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This article was published on August 2, 2017

AI is changing the way medical technicians work

AI is changing the way medical technicians work Image by: welcomia / Shutterstock
Tristan Greene
Story by

Tristan Greene

Editor, Neural by TNW

Tristan is a futurist covering human-centric artificial intelligence advances, quantum computing, STEM, physics, and space stuff. Pronouns: Tristan is a futurist covering human-centric artificial intelligence advances, quantum computing, STEM, physics, and space stuff. Pronouns: He/him

When MIT successfully created AI that can diagnose skin cancer it was a massive step in the right direction for medical science. A neural-network can process huge amounts of data. More data means better research, more accurate diagnosis, and the potential to save lives by the thousands or millions.

In the future medical technicians will become data-scientists to support the AI-powered diagnostics departments that every hospital will need. Radiologists are going to need a different education than the one they have now — they’re gonna need help from Silicon Valley.

This isn’t a knock against radiologists or other medical technicians. For ages now, they’ve worked hand-in-hand with doctors and been crucial in the diagnostic process. It’s just that machines can process more data, with greater efficiency, than any human could. For what it’s worth, we’ve predicted that doctors are on their way out too, but this is different.

Geoffrey Hinton, a computer scientist at The University of Toronto, told the New Yorker:

I think that if you work as a radiologist you are like Wile E. Coyote in the cartoon. You’re already over the edge of the cliff, but you haven’t yet looked down. There’s no ground underneath. It’s just completely obvious that in five years deep learning is going to do better than radiologists. It might be ten years.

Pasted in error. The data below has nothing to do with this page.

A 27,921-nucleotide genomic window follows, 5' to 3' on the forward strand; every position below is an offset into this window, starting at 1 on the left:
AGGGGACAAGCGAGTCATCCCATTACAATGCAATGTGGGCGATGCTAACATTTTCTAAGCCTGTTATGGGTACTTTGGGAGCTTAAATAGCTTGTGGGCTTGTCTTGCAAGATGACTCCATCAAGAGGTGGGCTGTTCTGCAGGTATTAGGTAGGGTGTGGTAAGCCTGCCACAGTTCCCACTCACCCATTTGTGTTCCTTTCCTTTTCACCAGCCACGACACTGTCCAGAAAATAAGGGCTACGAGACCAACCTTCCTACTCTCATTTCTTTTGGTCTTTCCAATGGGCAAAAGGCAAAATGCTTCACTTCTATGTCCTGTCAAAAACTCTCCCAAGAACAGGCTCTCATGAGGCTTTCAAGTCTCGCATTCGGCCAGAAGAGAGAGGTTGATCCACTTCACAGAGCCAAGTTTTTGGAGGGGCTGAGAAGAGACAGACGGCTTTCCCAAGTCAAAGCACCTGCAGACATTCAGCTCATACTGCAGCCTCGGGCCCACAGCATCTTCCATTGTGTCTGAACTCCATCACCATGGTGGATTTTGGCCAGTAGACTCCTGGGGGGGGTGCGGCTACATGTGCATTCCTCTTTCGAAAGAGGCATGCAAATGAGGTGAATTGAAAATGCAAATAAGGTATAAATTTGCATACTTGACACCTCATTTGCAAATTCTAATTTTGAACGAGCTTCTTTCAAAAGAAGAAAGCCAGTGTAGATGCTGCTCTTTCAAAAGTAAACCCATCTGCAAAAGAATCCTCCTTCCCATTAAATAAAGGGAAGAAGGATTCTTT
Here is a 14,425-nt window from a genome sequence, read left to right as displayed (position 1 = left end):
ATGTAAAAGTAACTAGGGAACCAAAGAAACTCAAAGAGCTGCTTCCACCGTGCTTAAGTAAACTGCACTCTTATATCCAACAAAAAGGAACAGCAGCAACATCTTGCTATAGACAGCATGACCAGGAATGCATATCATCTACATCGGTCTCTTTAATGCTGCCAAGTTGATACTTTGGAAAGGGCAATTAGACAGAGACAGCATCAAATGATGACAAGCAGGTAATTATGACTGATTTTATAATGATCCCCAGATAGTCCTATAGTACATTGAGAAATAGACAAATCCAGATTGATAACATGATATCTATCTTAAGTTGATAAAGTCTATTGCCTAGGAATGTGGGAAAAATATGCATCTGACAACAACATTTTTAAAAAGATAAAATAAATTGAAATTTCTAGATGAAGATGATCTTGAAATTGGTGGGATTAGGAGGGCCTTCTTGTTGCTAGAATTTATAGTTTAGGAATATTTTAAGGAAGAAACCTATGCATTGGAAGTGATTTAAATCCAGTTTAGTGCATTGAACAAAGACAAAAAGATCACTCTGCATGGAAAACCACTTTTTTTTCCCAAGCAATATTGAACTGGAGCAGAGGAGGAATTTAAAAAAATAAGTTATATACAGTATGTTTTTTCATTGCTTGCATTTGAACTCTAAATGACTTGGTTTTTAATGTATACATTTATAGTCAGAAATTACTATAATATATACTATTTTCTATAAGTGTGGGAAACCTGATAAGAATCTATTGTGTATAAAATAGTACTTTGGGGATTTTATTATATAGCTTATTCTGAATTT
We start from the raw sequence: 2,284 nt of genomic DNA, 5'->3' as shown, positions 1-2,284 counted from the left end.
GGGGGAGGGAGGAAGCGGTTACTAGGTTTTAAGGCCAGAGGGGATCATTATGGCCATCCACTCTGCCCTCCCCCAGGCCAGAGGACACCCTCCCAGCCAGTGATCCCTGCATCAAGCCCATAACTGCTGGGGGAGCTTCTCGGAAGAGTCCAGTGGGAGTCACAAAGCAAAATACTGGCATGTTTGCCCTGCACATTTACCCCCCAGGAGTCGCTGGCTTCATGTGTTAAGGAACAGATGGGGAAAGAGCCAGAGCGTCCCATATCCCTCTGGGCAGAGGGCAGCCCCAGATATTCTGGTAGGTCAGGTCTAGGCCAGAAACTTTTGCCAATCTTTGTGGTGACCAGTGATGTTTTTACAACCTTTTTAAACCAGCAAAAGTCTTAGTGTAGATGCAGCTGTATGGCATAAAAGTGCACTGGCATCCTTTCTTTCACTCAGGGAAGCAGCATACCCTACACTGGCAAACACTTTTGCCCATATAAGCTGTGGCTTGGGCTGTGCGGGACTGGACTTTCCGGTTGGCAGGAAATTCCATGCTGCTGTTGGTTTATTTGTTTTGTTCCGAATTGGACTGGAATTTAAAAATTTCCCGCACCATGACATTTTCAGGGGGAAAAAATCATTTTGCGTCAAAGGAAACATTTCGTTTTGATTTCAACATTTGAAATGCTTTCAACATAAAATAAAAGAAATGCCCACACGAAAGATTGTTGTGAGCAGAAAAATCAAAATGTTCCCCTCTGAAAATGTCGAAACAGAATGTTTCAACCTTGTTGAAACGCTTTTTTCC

It’s not about replacing, but upgrading and augmenting. Hinton might be a little dramatic, but not for nothing: he’s the grandson of famed mathematician George Boole, the person responsible for boolean algorithms. Obviously, he understands what AI means for research. He’s not suggesting, however, that radiologists don’t do anything beyond pointing out anomalies in pictures.

Instead, he’s intimating that traditional radiology is going to change, and the way we train people now is going to be irrelevant. Which is, again, harsh.

Nobody is saying that medical trainers and educational facilities are doing a bad job. It’s just that they need to be replaced with something better. Like machines.

We don’t have to give neural-networks the keys to the shop; we’re not creating autonomous doctor-bots that’ll decide to perform surgery on their own without the need for nurses, technicians, or other staff. Instead we’re streamlining things that humans simply can’t do, like process millions of pieces of data at a time.

Tomorrow’s radiologist isn’t a person who interprets the shadows on an X-ray. They are data-scientists. Medical technicians are going to be at the cutting-edge of AI technology in the near future. Technology and medicine are necessary companions. If we’re going to continue progress in medicine, we need a forward-thinking scientific attitude that isn’t afraid of implementing AI.

Nowhere else is the potential to save lives greater than in medical research and diagnostics. What AI brings to the table is worth revolutionizing the industry and shaking it up for good. Some might say it’s long overdue.

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